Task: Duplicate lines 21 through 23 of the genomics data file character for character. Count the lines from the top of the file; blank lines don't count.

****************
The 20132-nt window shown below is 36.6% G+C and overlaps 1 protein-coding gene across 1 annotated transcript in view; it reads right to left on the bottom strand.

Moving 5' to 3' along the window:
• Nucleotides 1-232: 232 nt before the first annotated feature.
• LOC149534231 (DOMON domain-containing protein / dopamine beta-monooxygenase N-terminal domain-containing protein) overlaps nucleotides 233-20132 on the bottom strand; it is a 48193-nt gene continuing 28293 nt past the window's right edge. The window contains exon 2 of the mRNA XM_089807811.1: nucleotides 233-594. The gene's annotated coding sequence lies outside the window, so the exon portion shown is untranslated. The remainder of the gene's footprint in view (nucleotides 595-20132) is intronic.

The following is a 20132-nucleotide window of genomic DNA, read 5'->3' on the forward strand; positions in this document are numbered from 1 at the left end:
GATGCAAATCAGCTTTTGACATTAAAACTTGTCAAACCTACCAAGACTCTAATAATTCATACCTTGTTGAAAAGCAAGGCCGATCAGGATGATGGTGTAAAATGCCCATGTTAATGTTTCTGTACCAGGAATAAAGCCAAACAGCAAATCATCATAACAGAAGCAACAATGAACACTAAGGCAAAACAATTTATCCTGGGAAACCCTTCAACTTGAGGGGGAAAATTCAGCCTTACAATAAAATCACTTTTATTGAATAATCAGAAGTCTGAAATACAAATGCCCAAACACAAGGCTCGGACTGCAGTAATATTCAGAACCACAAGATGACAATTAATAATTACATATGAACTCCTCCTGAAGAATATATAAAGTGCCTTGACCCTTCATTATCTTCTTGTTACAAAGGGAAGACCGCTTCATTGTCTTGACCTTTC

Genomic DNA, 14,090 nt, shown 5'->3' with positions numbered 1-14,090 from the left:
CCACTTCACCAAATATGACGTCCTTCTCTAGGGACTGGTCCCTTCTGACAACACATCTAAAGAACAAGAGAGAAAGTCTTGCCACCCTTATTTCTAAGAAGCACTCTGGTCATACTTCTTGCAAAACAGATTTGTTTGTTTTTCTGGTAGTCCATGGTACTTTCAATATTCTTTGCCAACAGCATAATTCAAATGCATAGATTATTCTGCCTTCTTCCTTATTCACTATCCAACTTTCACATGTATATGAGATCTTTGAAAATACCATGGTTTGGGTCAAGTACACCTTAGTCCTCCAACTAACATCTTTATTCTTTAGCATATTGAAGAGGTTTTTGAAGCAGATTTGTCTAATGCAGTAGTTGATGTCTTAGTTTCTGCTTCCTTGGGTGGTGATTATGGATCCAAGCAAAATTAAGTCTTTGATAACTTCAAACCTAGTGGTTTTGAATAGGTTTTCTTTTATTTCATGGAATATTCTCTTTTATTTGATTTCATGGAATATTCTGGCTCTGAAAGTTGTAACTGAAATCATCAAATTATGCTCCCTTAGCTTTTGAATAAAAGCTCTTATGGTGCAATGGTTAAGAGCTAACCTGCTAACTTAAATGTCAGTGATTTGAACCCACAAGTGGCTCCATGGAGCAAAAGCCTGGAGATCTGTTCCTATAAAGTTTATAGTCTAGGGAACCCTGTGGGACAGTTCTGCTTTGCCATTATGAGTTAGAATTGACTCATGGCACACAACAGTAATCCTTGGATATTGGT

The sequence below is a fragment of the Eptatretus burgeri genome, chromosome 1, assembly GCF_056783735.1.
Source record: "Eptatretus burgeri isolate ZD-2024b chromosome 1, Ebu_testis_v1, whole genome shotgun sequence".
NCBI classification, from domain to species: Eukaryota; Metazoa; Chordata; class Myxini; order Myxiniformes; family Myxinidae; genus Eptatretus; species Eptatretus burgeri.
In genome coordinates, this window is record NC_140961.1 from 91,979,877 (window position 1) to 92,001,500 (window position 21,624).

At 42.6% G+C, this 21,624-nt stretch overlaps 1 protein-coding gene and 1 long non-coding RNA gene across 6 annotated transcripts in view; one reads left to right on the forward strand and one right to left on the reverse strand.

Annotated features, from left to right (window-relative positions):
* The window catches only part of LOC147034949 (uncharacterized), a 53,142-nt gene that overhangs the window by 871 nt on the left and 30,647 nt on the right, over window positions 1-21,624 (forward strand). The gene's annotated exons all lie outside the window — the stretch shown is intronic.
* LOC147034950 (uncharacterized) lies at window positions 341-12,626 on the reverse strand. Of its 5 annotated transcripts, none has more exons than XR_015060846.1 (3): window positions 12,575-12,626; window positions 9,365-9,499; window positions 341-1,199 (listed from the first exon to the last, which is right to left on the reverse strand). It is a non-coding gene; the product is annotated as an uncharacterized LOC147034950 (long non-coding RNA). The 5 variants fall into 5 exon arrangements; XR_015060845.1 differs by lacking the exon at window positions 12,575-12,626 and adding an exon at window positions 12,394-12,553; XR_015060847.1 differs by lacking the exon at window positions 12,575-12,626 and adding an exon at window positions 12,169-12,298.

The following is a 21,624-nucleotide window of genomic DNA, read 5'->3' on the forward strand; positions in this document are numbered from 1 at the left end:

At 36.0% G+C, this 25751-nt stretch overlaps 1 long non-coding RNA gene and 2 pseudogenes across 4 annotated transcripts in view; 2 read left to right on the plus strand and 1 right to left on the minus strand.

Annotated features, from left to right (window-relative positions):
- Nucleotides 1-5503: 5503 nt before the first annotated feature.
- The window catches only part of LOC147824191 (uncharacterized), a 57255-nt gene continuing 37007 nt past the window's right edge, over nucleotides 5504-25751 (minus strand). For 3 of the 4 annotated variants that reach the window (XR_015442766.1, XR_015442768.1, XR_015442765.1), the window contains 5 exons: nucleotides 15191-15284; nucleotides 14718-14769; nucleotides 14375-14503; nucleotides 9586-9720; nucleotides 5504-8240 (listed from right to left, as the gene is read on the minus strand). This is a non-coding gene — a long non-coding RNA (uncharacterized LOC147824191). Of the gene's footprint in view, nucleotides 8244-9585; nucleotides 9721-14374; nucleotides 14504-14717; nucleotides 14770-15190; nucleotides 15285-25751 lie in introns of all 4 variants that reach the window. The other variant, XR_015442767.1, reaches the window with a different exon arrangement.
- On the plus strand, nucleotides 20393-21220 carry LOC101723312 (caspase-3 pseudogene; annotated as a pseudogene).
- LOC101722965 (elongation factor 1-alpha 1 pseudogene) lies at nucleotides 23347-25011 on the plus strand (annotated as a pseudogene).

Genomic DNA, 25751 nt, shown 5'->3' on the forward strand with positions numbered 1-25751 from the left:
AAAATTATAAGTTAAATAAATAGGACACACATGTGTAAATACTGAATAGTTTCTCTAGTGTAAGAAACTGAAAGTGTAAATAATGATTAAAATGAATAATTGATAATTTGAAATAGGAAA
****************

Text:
- The window catches only part of LOC147824191 (uncharacterized), a 57255-nt gene continuing 37007 nt past the window's right edge, over nucleotides 5504-25751 (minus strand). For 3 of the 4 annotated variants that reach the window (XR_015442766.1, XR_015442768.1, XR_015442765.1), the window contains 5 exons: nucleotides 15191-15284; nucleotides 14718-14769; nucleotides 14375-14503; nucleotides 9586-9720; nucleotides 5504-8240 (listed from right to left, as the gene is read on the minus strand). This is a non-coding gene — a long non-coding RNA (uncharacterized LOC147824191). Of the gene's footprint in view, nucleotides 8244-9585; nucleotides 9721-14374; nucleotides 14504-14717; nucleotides 14770-15190; nucleotides 15285-25751 lie in introns of all 4 variants that reach the window. The other variant, XR_015442767.1, reaches the window with a different exon arrangement.
- On the plus strand, nucleotides 20393-21220 carry LOC101723312 (caspase-3 pseudogene; annotated as a pseudogene).
- LOC101722965 (elongation factor 1-alpha 1 pseudogene) lies at nucleotides 23347-25011 on the plus strand (annotated as a pseudogene).